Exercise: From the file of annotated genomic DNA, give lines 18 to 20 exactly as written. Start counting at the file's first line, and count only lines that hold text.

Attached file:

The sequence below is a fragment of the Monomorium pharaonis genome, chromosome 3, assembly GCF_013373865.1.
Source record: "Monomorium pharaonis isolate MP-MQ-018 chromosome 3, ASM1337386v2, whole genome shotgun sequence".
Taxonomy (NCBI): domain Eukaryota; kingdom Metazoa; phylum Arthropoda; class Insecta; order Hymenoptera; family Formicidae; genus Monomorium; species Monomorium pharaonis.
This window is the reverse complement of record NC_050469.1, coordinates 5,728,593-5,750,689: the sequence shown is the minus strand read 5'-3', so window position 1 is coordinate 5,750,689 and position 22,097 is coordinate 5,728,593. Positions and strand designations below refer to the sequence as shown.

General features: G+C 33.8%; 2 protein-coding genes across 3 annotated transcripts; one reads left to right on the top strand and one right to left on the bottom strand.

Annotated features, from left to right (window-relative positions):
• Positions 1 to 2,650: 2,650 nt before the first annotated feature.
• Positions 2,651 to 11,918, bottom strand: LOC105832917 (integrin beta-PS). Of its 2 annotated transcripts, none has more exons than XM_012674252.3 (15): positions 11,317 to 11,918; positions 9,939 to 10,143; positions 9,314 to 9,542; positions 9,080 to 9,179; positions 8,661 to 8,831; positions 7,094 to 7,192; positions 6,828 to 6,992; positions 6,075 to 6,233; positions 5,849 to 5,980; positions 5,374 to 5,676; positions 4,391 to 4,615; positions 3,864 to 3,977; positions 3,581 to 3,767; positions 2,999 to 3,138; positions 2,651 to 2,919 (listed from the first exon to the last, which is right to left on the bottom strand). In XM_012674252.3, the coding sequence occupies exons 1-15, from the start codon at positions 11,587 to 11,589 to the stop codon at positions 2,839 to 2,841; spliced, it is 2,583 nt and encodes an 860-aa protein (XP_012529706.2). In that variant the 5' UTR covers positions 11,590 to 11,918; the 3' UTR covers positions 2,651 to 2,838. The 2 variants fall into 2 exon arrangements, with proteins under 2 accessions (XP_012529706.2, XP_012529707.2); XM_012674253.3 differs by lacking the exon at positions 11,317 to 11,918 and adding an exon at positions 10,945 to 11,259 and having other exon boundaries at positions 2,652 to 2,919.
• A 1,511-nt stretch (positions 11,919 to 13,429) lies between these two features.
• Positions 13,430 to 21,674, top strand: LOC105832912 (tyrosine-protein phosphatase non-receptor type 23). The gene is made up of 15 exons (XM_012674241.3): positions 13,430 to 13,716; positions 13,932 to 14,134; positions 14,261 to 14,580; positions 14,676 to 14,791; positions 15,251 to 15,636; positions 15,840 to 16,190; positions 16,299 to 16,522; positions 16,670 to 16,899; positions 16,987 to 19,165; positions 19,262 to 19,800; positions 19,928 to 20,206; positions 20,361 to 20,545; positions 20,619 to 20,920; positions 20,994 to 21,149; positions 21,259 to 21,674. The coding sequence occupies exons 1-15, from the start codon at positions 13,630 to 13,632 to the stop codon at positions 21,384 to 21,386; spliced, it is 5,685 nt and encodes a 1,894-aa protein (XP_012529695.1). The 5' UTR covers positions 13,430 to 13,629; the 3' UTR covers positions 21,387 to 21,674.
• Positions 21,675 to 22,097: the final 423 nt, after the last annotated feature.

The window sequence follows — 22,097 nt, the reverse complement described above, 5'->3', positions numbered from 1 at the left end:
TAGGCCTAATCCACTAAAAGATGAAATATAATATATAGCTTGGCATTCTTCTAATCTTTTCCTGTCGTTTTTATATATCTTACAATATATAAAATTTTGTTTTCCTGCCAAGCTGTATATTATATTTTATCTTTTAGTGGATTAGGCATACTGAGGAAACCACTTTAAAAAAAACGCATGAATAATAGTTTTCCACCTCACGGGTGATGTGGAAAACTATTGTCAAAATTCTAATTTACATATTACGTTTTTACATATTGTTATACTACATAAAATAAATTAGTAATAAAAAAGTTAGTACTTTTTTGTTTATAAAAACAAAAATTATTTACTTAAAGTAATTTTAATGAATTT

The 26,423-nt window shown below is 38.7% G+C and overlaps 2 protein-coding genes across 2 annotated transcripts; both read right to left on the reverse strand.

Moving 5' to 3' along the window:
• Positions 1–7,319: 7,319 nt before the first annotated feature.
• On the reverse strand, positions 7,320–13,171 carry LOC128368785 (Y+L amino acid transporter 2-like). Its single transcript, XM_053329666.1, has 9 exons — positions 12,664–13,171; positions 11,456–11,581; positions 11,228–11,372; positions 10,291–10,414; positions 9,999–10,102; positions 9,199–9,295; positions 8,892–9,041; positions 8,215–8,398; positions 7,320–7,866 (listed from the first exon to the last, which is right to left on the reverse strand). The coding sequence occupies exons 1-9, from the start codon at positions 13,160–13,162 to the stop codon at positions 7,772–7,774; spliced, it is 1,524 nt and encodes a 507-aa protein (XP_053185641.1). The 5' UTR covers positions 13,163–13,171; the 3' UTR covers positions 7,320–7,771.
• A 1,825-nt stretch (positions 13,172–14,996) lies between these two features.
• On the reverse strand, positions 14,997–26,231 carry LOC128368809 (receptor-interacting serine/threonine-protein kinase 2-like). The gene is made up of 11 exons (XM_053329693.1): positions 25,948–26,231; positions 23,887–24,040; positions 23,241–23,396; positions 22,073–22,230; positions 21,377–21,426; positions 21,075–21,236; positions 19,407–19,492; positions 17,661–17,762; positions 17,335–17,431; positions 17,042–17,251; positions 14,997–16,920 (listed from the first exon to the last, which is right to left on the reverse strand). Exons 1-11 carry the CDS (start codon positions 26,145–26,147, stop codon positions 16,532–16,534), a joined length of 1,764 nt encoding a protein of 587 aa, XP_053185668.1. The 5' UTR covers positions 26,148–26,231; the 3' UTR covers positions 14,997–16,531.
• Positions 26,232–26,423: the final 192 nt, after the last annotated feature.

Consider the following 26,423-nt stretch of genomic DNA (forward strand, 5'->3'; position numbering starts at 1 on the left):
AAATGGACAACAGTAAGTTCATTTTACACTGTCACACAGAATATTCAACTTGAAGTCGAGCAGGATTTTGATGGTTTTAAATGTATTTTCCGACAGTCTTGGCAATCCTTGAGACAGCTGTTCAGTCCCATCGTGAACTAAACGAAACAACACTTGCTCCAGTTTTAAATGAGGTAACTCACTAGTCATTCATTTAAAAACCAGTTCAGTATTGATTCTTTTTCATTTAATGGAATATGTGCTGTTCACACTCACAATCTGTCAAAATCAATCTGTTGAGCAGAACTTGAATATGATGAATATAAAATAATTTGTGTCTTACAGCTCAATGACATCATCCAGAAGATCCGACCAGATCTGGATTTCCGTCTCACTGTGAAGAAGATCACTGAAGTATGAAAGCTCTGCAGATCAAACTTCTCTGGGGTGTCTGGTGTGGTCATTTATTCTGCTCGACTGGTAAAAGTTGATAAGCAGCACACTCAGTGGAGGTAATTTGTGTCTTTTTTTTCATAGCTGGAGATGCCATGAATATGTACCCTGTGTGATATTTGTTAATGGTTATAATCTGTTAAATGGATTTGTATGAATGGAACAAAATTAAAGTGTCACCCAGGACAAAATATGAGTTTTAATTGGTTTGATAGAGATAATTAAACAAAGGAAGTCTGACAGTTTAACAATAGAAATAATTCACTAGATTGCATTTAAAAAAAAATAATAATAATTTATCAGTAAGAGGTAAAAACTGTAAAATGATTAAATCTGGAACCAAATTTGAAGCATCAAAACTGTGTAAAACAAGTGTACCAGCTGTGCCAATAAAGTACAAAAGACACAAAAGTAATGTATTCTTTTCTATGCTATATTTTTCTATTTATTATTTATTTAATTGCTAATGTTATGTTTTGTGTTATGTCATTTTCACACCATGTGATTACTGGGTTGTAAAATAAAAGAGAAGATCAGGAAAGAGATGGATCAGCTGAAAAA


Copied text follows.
• A 1,825-nt stretch (positions 13,172–14,996) lies between these two features.
• On the reverse strand, positions 14,997–26,231 carry LOC128368809 (receptor-interacting serine/threonine-protein kinase 2-like). The gene is made up of 11 exons (XM_053329693.1): positions 25,948–26,231; positions 23,887–24,040; positions 23,241–23,396; positions 22,073–22,230; positions 21,377–21,426; positions 21,075–21,236; positions 19,407–19,492; positions 17,661–17,762; positions 17,335–17,431; positions 17,042–17,251; positions 14,997–16,920 (listed from the first exon to the last, which is right to left on the reverse strand). Exons 1-11 carry the CDS (start codon positions 26,145–26,147, stop codon positions 16,532–16,534), a joined length of 1,764 nt encoding a protein of 587 aa, XP_053185668.1. The 5' UTR covers positions 26,148–26,231; the 3' UTR covers positions 14,997–16,531.
• Positions 26,232–26,423: the final 192 nt, after the last annotated feature.